STEAMED BUNS FILLED WITH SWEET RED BEAN PASTE

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This recipe is listed in the "Northern Asian" (Chinese-Dim Sum), "Dumplings" (sweet), and "Breads" sections of the YaleCooks recipe collection.

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Steamed Buns Filled with Sweet Red Bean Paste: (version #1; makes 15 buns)

First added: 2012-07-23; Last edited: 2012-11-01

Author: Stephen Chin-Bow (Yale College).  This recipe is dedicated to my nephew Michael.  May your life be blessed with treats like dumplings with sweet fillings.

Background: I will convert this recipe to also use weights, when I buy an accurate digital balance.

If I remember I will take photos the next time I make "steamed buns filled with sweet red bean paste".

Before you make this recipe try to make plain, unfilled, Chinese steamed buns ("mantou").  When you are happy with the softness and fluffiness of your mantou you are ready to fill them with sweet red bean paste and other savory fillings.

The dough for this recipe is very similar to mantou recipe version #3.  The changes were made to make the measurements easier, and also to show that cooking does not have to be exact.  Small to medium sized changes often do not make a significant difference.

Please let me know if you have suggestions for improving this recipe!

Essential Supplies & Ingredients: (makes FIFTEEN 3 inch filled steamed buns; see "Other Options")

folding metal steamer (any "steaming" setup should work)
• 10.5 inch diameter, pot (with cover); a 9.5 inch "collapsing" steamer expands fully in this pot
• 2 inch waxed paper squares (15 needed)

• 3 cups self-rising flour (brand tested: Aunt Gemima; contains "single-acting" baking powder)
• 3 teaspoons baking powder ("Clabber Girl" double-acting)
• 3 tablespoons sugar

• 2/3 cup water
• 3 tsp white vinegar

• flour for dusting (about 3 or 4 Tbsp)

• 15-18 oz sweet red bean paste (one-half the YaleCooks recipe or one can of commercial paste)

Instructions:

To make the dough follow the instructions for mantou recipe version #3.

Divide the dough into 15 evenly sized balls (adjusting the balls if necessary, by removing and combining dough).  Flatten a dough ball until it is a 3 to 4 inch diameter disk (slightly thicker in the middle).  Place 2 T filling in the middle of the dough.  [Recipe math: 16 oz = 2 cups = 32 Tablespoons total]  Fold over the dough, squeezing opposite side together three or four times, sealing the bun.  Place on a small 2-3 inch square of waxed paper.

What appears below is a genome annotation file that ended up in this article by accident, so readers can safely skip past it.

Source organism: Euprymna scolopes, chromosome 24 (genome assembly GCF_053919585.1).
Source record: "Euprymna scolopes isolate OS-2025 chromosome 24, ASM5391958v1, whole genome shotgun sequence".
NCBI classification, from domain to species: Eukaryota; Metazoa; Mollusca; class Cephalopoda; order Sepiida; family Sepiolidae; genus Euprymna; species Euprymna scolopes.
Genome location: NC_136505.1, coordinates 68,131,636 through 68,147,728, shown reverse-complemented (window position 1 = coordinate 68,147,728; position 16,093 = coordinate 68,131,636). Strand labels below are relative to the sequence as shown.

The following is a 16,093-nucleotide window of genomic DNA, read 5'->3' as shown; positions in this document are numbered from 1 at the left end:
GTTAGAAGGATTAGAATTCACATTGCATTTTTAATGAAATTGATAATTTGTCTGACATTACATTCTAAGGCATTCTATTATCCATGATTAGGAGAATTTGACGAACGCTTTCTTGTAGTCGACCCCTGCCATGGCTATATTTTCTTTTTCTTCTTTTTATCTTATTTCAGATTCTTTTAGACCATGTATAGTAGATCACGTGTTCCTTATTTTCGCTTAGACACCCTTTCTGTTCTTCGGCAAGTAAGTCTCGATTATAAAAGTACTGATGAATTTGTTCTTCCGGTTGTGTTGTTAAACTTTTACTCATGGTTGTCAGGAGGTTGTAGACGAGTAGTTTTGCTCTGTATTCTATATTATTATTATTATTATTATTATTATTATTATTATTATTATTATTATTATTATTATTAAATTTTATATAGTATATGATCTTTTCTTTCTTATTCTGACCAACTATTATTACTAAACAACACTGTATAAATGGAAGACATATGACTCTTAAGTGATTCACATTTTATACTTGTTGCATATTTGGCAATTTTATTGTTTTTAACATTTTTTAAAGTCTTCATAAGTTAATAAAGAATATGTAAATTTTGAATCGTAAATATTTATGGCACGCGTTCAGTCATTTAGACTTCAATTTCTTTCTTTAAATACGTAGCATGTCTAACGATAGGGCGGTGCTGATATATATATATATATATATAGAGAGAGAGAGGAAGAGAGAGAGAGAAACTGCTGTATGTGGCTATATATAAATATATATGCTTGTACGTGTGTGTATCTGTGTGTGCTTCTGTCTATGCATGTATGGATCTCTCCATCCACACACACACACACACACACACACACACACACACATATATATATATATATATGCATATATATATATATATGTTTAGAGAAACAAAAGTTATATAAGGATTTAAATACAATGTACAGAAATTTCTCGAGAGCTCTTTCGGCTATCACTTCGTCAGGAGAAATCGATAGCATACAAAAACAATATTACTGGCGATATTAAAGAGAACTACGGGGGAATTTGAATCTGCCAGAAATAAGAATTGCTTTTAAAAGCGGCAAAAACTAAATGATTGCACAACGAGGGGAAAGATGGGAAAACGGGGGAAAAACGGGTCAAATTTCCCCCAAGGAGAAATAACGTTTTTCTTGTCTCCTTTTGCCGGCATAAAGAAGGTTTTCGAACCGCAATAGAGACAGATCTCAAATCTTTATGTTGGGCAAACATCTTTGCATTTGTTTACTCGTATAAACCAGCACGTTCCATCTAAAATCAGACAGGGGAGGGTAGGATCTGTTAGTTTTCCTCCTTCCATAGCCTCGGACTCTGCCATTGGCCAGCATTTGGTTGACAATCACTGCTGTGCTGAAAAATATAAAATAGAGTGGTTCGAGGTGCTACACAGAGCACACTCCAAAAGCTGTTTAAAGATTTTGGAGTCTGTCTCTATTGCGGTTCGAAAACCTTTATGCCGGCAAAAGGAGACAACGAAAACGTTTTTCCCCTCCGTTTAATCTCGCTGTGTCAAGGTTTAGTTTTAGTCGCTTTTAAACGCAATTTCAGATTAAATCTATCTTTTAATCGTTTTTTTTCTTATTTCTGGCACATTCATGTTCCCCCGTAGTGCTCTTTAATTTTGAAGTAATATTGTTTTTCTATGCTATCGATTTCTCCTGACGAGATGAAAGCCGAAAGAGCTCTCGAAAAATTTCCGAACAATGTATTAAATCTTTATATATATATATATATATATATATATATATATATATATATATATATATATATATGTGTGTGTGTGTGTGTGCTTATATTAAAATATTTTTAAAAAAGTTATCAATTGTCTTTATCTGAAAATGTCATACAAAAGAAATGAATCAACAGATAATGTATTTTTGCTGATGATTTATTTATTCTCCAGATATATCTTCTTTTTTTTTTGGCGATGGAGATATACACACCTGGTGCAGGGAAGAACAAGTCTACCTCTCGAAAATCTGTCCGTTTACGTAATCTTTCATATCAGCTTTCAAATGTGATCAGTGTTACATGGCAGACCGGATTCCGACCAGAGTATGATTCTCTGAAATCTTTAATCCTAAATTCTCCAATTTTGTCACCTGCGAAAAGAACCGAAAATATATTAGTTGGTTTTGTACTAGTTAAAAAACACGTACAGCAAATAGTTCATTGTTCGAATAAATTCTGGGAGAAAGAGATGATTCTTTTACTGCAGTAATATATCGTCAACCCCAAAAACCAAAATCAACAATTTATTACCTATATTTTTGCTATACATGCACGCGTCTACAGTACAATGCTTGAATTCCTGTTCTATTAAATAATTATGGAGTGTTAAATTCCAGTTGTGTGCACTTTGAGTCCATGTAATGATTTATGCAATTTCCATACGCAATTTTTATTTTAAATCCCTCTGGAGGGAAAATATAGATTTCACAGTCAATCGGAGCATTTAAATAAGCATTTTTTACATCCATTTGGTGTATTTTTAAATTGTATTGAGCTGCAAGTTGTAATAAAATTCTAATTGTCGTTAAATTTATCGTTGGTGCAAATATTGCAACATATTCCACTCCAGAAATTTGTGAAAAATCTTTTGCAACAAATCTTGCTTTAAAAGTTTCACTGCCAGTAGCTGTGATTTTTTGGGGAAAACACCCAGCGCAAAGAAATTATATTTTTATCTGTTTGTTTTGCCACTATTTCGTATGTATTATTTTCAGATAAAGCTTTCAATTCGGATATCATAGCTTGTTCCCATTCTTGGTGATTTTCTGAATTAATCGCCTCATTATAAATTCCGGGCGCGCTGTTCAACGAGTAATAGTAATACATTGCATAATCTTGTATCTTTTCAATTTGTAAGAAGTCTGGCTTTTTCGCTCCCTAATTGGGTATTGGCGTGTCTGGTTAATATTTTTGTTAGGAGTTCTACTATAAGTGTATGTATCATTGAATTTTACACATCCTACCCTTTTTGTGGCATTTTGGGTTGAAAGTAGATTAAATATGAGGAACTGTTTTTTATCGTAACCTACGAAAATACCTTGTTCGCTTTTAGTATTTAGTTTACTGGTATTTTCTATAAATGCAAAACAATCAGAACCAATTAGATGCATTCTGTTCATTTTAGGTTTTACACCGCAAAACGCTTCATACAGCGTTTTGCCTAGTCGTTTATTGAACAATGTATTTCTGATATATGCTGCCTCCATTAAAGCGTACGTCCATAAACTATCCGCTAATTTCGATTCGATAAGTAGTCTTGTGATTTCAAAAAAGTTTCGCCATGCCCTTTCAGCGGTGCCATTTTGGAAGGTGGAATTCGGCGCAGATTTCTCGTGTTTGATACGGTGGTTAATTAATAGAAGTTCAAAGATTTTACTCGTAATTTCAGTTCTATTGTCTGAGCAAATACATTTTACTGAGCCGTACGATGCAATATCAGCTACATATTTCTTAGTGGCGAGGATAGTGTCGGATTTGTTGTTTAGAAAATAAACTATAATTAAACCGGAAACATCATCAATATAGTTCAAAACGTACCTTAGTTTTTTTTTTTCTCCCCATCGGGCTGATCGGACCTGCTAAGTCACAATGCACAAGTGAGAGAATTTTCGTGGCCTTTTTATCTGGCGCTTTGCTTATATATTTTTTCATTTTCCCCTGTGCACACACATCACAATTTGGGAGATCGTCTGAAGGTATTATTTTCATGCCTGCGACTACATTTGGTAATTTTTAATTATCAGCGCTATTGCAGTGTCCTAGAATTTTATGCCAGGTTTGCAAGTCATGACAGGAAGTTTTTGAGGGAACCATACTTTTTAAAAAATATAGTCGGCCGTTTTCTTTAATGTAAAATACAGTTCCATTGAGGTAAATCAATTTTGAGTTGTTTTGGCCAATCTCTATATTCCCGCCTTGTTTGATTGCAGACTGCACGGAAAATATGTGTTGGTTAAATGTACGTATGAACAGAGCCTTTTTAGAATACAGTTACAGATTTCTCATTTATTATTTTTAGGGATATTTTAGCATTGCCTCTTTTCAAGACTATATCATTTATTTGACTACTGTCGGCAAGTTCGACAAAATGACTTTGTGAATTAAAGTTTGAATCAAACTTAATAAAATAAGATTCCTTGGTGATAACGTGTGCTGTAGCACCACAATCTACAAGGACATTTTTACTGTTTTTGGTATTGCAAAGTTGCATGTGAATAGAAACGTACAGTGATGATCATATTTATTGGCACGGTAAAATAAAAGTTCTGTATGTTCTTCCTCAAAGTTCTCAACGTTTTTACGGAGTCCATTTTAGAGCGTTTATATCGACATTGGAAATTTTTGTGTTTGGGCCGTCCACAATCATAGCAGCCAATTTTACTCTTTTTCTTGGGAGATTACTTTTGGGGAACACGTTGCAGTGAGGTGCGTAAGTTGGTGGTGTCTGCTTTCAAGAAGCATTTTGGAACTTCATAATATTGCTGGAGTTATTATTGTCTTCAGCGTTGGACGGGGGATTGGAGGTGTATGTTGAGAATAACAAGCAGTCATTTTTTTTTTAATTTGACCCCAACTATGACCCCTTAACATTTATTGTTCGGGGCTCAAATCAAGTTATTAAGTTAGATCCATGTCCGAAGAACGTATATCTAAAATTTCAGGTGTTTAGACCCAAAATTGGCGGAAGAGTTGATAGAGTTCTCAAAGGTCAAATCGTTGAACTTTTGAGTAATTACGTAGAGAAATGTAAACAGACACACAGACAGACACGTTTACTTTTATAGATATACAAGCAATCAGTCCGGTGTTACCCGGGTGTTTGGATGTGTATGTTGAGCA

When the water is at a full boil (a lot of steam is easily seen) uncover the pot.  Add five filled buns to the steamer.  Cover and steam for 10 minutes.  Remove from pot, and steam the second and third batches the same way.  Enjoy!

Other Options:

If your steamer is not large then you can make 16 slightly smaller buns and steam in batches of four buns.

This recipe was developed using Aunt Gemima self-rising flour, which contains a "single-acting" leavening agent (monocalcium phosphate and sodium bicarbonate), but I am confident other self-rising flours (even those which use "double-acting" baking powder) can be used.

Homemade steamed buns filled with sweet red bean paste are probably best if eaten fresh, just out of the steamer.  However, if you are busy, or are bringing these buns to a party, they should microwave well.  These buns freeze well, but the texture is slightly better if you first let the buns defrost before you heat them in the microwave.

Tricks and Other "Secrets":

Remember to give you buns a lot of room to expand.  The biggest mistake is to crowd the steamer too much.

Assessment and Possible Improvements:

I have made this recipe twice, and I am very happy with the results.

Sifting the flour (aerating the flour and possibly reducing the size of the flour grains) may improve the texture, but the dough is already very soft and fluffy.

Making larger, but still soft, mantou may be possible if your pot/wok makes really good steam.  I imagine the problem with making large mantou is that more heat is needed to penetrate to the center of the bun and cook the dough.

Adding yeast to the dough may improve the fluffiness of the buns.  I will report back on using yeast (or a "starter") if I have any useful insights to share.

Annotated Internet Links:

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Recommended Cookbooks:

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